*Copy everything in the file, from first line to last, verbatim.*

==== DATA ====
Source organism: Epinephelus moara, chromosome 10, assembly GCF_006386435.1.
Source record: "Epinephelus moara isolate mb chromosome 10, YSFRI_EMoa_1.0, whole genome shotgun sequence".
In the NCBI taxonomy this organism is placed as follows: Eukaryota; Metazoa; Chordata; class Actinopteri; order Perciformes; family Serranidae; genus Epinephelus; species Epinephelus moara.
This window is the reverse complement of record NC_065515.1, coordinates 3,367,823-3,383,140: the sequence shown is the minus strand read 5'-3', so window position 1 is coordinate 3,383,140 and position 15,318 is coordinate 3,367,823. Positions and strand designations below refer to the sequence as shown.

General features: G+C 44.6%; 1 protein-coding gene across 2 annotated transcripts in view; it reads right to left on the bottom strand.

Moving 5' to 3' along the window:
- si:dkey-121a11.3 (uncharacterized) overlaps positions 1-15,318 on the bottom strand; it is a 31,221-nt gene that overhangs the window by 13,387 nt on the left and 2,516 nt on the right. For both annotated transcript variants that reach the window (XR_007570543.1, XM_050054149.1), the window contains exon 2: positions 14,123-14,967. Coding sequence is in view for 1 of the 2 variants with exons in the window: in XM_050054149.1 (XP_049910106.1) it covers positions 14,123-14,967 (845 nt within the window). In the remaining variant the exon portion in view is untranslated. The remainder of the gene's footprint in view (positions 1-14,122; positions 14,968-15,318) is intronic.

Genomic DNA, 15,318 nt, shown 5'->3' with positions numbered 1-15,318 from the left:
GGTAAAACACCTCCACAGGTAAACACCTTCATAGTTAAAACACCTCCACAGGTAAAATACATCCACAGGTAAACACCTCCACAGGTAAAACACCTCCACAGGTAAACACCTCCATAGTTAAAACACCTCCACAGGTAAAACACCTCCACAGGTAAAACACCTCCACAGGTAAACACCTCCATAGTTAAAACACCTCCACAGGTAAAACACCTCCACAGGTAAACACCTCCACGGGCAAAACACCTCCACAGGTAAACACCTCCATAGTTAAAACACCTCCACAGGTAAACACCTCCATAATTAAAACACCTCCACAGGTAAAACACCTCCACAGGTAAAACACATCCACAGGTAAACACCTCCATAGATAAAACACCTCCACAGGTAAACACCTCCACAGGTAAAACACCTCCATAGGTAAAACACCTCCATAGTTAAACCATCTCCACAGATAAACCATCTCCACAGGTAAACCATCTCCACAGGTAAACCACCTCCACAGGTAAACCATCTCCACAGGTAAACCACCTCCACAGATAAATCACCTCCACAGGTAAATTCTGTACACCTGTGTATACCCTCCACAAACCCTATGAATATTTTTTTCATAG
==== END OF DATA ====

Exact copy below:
Source organism: Epinephelus moara, chromosome 10, assembly GCF_006386435.1.
Source record: "Epinephelus moara isolate mb chromosome 10, YSFRI_EMoa_1.0, whole genome shotgun sequence".
In the NCBI taxonomy this organism is placed as follows: Eukaryota; Metazoa; Chordata; class Actinopteri; order Perciformes; family Serranidae; genus Epinephelus; species Epinephelus moara.
This window is the reverse complement of record NC_065515.1, coordinates 3,367,823-3,383,140: the sequence shown is the minus strand read 5'-3', so window position 1 is coordinate 3,383,140 and position 15,318 is coordinate 3,367,823. Positions and strand designations below refer to the sequence as shown.

General features: G+C 44.6%; 1 protein-coding gene across 2 annotated transcripts in view; it reads right to left on the bottom strand.

Moving 5' to 3' along the window:
- si:dkey-121a11.3 (uncharacterized) overlaps positions 1-15,318 on the bottom strand; it is a 31,221-nt gene that overhangs the window by 13,387 nt on the left and 2,516 nt on the right. For both annotated transcript variants that reach the window (XR_007570543.1, XM_050054149.1), the window contains exon 2: positions 14,123-14,967. Coding sequence is in view for 1 of the 2 variants with exons in the window: in XM_050054149.1 (XP_049910106.1) it covers positions 14,123-14,967 (845 nt within the window). In the remaining variant the exon portion in view is untranslated. The remainder of the gene's footprint in view (positions 1-14,122; positions 14,968-15,318) is intronic.

Genomic DNA, 15,318 nt, shown 5'->3' with positions numbered 1-15,318 from the left:
GGTAAAACACCTCCACAGGTAAACACCTTCATAGTTAAAACACCTCCACAGGTAAAATACATCCACAGGTAAACACCTCCACAGGTAAAACACCTCCACAGGTAAACACCTCCATAGTTAAAACACCTCCACAGGTAAAACACCTCCACAGGTAAAACACCTCCACAGGTAAACACCTCCATAGTTAAAACACCTCCACAGGTAAAACACCTCCACAGGTAAACACCTCCACGGGCAAAACACCTCCACAGGTAAACACCTCCATAGTTAAAACACCTCCACAGGTAAACACCTCCATAATTAAAACACCTCCACAGGTAAAACACCTCCACAGGTAAAACACATCCACAGGTAAACACCTCCATAGATAAAACACCTCCACAGGTAAACACCTCCACAGGTAAAACACCTCCATAGGTAAAACACCTCCATAGTTAAACCATCTCCACAGATAAACCATCTCCACAGGTAAACCATCTCCACAGGTAAACCACCTCCACAGGTAAACCATCTCCACAGGTAAACCACCTCCACAGATAAATCACCTCCACAGGTAAATTCTGTACACCTGTGTATACCCTCCACAAACCCTATGAATATTTTTTTCATAG